What’s the Socioeconomic Status of Most Equestrian Participants?
Socioeconomic status (SES) is a complex assessment of an individual or group’s economic and sociological standing that has strong impacts on people’s lifestyle choices.

Equestrian participants have multiple roles and interests in the horse industry over time, and many will participate for decades. The complexity of SES takes into account education, income, occupation, residence location, heritage, and other cultural factors that affect this ability to participate.

However, what is the SES of most equestrian participants? What are the demographics of riders compared to nonriders (handlers or service participants)? To try to answer these questions, University of Kentucky researchers Karin Pekarchik (College of Agriculture, Food, and Environment) and Kimberly Tumlin (College of Public Health) developed a survey distributed earlier in 2019.

They distributed “Portrait of an Equestrian: Characterizing Active Participants in Horse Activities and Horse Sports,” internationally through multiple outlets. The survey addressed the socioeconomic status of recreational, amateur, and professional participants in the horse industry. Questions included type of equestrian participation, rider and handler income, education, residence, and social support structures.

The five states with the greatest number of respondents were Kentucky, California, Virginia, Pennsylvania, and Washington. The five countries with the most respondents were the United States, Canada, the United Kingdom, Australia, and New Zealand. Response demographics included more than half participating in English disciplines. Seventy percent of respondents categorized themselves as either recreational or amateur riders, not professionals. Most described themselves primarily as riders or trainers, having been involved with the sport for more than 20 years. Two-thirds of the respondents listed frequency of riding as “most days.”

Nearly all responders identified as middle-class, middle-aged females. Only 10% of respondents reported making more than $100,000 in personal income. That figure increased 250% when reporting a household income greater than $100,000. In contrast, only 14% of responses reported less than $35,000 in annual income. These economic factors can be barriers or boons to participation in equestrian sport, although 46% reported that their salary is sufficient to afford their horse habit.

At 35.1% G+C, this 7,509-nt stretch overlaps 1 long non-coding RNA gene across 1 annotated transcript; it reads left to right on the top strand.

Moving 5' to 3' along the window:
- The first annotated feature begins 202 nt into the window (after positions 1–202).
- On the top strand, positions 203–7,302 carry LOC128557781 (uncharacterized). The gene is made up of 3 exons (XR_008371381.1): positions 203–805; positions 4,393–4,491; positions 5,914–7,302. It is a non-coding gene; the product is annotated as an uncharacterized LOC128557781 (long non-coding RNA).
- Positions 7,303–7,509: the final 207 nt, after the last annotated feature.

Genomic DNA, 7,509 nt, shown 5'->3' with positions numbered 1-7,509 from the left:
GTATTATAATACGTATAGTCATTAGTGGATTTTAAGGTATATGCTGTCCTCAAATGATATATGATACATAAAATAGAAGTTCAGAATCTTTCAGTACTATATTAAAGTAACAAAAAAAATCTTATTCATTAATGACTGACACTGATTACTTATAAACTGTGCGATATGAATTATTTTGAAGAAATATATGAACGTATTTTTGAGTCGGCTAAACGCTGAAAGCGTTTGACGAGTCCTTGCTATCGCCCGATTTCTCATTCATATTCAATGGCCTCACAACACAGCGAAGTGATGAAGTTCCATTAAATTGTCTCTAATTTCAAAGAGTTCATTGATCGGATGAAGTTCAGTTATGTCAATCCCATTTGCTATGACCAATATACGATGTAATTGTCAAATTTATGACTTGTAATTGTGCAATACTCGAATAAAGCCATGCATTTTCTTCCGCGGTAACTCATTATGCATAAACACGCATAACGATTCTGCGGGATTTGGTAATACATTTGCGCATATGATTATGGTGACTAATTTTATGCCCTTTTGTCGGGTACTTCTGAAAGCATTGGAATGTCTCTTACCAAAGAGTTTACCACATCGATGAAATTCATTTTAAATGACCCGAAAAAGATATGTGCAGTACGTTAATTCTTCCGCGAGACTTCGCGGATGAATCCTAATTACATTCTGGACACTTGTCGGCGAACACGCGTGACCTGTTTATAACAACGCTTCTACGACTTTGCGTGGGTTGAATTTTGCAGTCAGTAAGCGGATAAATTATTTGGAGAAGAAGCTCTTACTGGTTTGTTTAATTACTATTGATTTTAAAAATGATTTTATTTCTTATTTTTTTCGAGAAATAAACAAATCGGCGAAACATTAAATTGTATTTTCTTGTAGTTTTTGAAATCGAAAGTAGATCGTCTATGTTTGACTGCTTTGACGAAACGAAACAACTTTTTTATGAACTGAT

Nearly three-quarters of respondents said they feel emotionally supported by friends and family. While more than half reported currently living in a rural setting, they did not necessarily grow up in the country or on a farm. At least half of the respondents reported childhood residences in either suburbs or urban (city) locations.

Sport participation in youth programs and having a parent interested in a similar sport often influence participation over one’s life course. Interestingly, more than two-thirds of the survey respondents did not participate in a youth or an adult club (such as 4-H, Pony Club, British Horse Society).

One of the most surprising findings was that most respondents reported that their families were not involved in horses. These findings suggest that recruiting new participants to the horse industry might be key to its sustainability. Understanding the complex nature of the SES of people involved in the horse industry could help maintain and grow participation rates in coming years.

Karin Pekarchik, senior extension associate for distance learning, Department of Biosystems and Agricultural Engineering, and Kimberly Tumlin, PhD, MS, MPH, assistant professor, University of Kentucky Preventive Medicine and Environmental Health, Athletic Training and Clinical Nutrition, College of Health Sciences and College of Public Health, provided this information.


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